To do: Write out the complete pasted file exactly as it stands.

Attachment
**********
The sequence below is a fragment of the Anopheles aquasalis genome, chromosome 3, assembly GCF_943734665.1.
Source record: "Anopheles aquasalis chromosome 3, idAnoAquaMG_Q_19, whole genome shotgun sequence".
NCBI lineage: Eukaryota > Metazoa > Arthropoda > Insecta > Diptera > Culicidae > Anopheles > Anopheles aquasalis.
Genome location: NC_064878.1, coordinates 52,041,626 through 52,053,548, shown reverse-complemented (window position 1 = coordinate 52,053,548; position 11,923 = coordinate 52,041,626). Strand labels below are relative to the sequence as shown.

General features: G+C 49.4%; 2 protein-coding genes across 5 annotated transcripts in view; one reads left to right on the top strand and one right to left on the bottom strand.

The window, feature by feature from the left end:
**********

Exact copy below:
The sequence below is a fragment of the Anopheles aquasalis genome, chromosome 3, assembly GCF_943734665.1.
Source record: "Anopheles aquasalis chromosome 3, idAnoAquaMG_Q_19, whole genome shotgun sequence".
NCBI lineage: Eukaryota > Metazoa > Arthropoda > Insecta > Diptera > Culicidae > Anopheles > Anopheles aquasalis.
Genome location: NC_064878.1, coordinates 52,041,626 through 52,053,548, shown reverse-complemented (window position 1 = coordinate 52,053,548; position 11,923 = coordinate 52,041,626). Strand labels below are relative to the sequence as shown.

General features: G+C 49.4%; 2 protein-coding genes across 5 annotated transcripts in view; one reads left to right on the top strand and one right to left on the bottom strand.

The window, feature by feature from the left end: